RHP Alex Colome
LHP James Paxton
RHP Erasmo Ramirez
C Mike Zunino
RHP Nick Vincent
LHP Roenis Elias
RHP Ryan Cook
RHP Justin Grimm
C Chris Herrmann
Another reason some wonder if the Mariners might try to move Edwin Diaz: Alex Colome.
Colome had a strong second half after arriving from the Rays, where he led the AL in saves in 2017. So Seattle has an in-house option who won’t become a free agent until at least 2021, if there’s a sizeable return available for Diaz.
But that would mean shedding a 24-year-old who saved 57 games this season – tied with Bobby Thigpen for second-most in a season in MLB history.
James Paxton has plenty of value, too, but that just means the Mariners would have to find another ace starter of his caliber sometime down the road (and it’s not like the Mariners are loaded with touted starters with 16-strikeout or no-hitter stuff in their farm system).
Under club control
OF Guillermo Heredia
RHP Edwin Diaz
OF Mitch Haniger
1B Ryon Healy
OF Ben Gamel
RHP Sam Tuivailala
LHP James Pazos
LHP Marco Gonzales
RHP Dan Altavilla
RHP Casey Lawrence
RHP Shawn Armstrong
RHP Chasen Bradford
RHP Matt Festa
C David Freitas
UTIL Kristopher Negron
RHP Nick Rumbelow
1B Daniel Vogelbach
Plenty of young talent here with Haniger, Diaz and Gonzales at the forefront of that.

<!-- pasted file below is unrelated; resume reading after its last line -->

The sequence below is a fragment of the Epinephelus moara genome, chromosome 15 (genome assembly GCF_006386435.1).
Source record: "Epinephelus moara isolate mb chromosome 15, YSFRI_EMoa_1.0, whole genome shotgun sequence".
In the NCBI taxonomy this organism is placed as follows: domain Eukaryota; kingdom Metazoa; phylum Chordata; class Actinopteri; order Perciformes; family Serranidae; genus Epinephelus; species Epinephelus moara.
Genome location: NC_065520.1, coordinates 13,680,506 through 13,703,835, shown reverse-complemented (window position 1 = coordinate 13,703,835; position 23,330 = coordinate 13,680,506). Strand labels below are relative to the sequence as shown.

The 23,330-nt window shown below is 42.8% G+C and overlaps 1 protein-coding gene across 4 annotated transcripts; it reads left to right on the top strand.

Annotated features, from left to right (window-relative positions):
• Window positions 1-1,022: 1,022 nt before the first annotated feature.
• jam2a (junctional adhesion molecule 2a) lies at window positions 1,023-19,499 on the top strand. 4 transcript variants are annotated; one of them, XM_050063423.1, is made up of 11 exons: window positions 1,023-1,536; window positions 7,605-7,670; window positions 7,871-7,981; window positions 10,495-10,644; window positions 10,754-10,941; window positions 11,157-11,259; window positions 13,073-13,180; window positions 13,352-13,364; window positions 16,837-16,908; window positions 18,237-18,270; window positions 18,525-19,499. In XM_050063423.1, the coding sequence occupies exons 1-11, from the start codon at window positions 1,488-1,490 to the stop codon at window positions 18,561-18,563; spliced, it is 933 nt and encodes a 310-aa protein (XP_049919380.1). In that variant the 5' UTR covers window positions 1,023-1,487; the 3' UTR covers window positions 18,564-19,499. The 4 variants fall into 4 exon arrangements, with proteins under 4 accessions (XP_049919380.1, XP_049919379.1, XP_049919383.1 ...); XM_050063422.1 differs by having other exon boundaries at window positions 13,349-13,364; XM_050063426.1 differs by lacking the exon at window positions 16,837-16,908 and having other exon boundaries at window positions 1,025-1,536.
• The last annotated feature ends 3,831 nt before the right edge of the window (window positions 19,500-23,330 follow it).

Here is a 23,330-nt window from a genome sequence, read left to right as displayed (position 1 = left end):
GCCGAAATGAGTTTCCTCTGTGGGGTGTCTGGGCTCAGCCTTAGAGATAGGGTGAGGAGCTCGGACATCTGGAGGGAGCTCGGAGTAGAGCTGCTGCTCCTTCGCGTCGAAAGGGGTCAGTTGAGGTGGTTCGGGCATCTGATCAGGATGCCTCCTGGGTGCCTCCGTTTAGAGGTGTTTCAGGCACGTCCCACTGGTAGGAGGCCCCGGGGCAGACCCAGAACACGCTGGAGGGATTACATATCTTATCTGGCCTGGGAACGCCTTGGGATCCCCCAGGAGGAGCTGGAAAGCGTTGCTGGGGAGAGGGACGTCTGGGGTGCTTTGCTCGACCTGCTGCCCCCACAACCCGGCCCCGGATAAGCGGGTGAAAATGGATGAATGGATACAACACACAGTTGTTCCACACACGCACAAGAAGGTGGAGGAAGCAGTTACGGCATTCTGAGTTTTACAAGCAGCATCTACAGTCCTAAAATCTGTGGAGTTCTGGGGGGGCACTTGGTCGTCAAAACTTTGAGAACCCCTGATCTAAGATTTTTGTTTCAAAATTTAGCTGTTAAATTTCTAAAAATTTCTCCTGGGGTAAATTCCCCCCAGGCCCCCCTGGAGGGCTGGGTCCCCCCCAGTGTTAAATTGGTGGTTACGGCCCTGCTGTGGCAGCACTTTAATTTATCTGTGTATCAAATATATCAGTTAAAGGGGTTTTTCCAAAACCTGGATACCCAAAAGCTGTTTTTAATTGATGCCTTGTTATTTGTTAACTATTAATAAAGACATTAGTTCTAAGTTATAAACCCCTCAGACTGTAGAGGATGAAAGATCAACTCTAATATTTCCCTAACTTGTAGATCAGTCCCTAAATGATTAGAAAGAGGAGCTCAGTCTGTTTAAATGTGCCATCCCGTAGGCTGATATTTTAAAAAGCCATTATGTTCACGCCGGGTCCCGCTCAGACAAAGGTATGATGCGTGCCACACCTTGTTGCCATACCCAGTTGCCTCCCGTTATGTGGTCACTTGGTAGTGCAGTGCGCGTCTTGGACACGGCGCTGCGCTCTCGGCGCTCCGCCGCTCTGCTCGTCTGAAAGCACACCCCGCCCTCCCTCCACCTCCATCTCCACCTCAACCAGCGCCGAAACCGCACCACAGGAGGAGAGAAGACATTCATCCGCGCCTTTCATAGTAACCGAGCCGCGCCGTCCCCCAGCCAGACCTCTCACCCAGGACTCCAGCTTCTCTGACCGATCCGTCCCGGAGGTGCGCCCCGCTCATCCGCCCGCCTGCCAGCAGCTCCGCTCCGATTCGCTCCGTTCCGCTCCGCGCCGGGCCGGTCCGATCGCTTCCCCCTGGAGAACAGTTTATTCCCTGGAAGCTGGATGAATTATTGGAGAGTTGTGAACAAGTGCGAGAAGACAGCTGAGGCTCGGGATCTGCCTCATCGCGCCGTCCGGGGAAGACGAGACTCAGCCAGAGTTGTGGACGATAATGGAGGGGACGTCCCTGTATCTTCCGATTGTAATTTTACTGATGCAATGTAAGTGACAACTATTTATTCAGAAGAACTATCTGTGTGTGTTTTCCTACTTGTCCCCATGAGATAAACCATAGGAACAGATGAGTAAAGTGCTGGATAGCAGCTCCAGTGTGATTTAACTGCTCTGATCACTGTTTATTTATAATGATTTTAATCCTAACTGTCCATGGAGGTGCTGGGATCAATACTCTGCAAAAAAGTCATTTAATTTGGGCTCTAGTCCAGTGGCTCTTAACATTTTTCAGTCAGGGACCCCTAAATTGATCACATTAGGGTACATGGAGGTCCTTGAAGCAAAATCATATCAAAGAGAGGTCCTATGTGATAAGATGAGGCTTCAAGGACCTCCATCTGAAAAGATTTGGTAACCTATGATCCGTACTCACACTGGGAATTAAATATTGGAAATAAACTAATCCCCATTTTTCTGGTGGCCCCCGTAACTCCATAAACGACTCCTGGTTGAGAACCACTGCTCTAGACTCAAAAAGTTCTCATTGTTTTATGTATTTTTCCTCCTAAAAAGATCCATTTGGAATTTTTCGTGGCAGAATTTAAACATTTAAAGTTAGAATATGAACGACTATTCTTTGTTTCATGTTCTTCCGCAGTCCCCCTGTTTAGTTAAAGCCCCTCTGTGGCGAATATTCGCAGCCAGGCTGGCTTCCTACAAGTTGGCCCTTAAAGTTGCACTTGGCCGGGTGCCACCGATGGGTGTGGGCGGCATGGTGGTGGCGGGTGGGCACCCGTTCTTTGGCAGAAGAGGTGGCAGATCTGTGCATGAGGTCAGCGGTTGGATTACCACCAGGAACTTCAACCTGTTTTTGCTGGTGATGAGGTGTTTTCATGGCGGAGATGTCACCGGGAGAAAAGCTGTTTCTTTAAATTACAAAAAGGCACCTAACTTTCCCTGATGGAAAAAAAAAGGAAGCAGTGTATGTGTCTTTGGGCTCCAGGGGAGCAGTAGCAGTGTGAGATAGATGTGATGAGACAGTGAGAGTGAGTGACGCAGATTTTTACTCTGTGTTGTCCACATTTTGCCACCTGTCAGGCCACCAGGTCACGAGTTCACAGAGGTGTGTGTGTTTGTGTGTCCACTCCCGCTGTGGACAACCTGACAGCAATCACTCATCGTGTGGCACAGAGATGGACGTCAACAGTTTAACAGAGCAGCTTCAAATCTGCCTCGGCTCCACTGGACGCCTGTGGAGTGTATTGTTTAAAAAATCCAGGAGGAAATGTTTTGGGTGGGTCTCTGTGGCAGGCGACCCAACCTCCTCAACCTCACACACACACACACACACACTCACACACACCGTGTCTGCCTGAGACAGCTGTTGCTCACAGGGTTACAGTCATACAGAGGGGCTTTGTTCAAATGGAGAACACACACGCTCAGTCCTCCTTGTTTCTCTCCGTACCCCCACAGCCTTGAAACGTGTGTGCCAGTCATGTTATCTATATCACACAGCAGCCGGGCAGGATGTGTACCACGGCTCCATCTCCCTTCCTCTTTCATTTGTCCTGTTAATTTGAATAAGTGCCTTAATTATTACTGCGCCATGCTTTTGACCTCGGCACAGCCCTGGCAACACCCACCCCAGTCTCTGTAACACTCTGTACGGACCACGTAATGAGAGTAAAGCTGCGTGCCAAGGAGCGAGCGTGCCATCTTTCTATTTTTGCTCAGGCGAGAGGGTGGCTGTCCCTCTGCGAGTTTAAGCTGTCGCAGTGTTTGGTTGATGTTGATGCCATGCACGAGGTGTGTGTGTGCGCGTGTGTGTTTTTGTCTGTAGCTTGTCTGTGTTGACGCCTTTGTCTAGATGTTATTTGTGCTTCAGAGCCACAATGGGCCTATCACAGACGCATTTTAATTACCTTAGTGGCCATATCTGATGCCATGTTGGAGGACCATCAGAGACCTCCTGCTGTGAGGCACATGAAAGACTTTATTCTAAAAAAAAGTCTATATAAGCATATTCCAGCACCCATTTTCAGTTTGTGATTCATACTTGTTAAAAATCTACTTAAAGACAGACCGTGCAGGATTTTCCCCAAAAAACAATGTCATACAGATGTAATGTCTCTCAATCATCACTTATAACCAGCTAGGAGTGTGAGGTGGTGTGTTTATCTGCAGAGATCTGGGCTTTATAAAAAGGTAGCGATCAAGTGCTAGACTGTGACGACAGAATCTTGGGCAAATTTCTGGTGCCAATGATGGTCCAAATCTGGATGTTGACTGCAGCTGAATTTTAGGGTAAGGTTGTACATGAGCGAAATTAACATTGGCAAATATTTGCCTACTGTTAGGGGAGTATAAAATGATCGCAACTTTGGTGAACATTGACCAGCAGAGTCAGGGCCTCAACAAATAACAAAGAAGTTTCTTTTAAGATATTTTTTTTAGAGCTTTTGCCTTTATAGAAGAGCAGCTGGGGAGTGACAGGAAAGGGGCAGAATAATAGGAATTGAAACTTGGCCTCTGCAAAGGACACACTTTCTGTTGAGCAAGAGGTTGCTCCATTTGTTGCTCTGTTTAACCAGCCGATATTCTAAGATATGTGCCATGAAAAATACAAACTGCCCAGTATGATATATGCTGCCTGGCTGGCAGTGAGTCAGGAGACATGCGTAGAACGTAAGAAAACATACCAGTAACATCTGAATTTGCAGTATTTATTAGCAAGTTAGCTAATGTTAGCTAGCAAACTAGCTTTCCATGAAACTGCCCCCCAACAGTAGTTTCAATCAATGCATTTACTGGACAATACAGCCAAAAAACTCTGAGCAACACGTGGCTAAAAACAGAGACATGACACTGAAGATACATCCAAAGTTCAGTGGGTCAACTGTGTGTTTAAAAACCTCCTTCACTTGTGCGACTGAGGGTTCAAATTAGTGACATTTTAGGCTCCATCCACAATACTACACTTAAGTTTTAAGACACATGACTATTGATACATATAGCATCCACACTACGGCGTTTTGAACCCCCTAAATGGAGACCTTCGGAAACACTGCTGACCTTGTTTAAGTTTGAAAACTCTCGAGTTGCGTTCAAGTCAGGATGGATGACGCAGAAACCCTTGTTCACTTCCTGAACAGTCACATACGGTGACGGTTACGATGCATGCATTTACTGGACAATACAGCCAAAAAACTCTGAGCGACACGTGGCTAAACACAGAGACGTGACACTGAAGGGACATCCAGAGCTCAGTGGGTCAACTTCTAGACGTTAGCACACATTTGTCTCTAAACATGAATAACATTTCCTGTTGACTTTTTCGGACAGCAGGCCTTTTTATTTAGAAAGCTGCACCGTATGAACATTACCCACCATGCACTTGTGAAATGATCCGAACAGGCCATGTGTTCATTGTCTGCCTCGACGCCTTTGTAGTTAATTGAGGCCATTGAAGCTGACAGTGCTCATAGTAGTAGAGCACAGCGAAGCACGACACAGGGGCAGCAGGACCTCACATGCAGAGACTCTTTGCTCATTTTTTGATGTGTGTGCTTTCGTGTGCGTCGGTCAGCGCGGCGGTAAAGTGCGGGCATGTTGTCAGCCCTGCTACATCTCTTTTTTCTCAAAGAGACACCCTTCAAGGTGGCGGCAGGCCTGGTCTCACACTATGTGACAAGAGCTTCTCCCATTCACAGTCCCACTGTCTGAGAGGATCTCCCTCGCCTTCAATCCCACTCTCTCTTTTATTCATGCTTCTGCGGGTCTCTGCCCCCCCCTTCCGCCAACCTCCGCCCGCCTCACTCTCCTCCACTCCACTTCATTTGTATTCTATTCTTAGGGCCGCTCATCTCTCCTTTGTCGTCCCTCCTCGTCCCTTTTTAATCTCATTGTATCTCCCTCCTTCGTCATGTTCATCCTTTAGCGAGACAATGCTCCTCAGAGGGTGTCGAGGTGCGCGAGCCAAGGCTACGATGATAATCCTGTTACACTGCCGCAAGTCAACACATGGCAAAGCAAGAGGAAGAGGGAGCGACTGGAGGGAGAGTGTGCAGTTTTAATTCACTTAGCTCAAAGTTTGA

They need Healy to become more of an overall hitter, and he took steps to address his poor strike-zone discipline in the final month of the season. Then there’s Gamel, who could be on the verge of a breakout season if he combines his power numbers of 2017 with the .358 on-base percentage he had this past year.
Kristopher Negron is out of options, but he seems like the likely super-utility replacement for free-agent Andrew Romine. Shawn Armstrong is in a similar boat, but he was maybe the Mariners’ most reliable bridge reliever after he was selected from the Rainiers near the end of August.
Now it’s just about how all these pieces (and what’s available in free agency) form a playoff team – whether that’s in 2019 or beyond.
“You’ve all heard me talk about we have built this with the intent of being sustainable,” Dipoto said. “We want to be forward-thinking, and since 2016 we’ve had the fifth-best record in the American League. We are trapped behind four teams that have had extraordinary success, and we’ve not been able to get over that last hump.
“Now we have to figure out as we move forward what it takes for us to catch the front-runners because we don’t want to make it to a wild-card game. We want to be a consistent playoff presence and ultimately win World Series. So we’re going to have to reassess where we are in the marketplace.”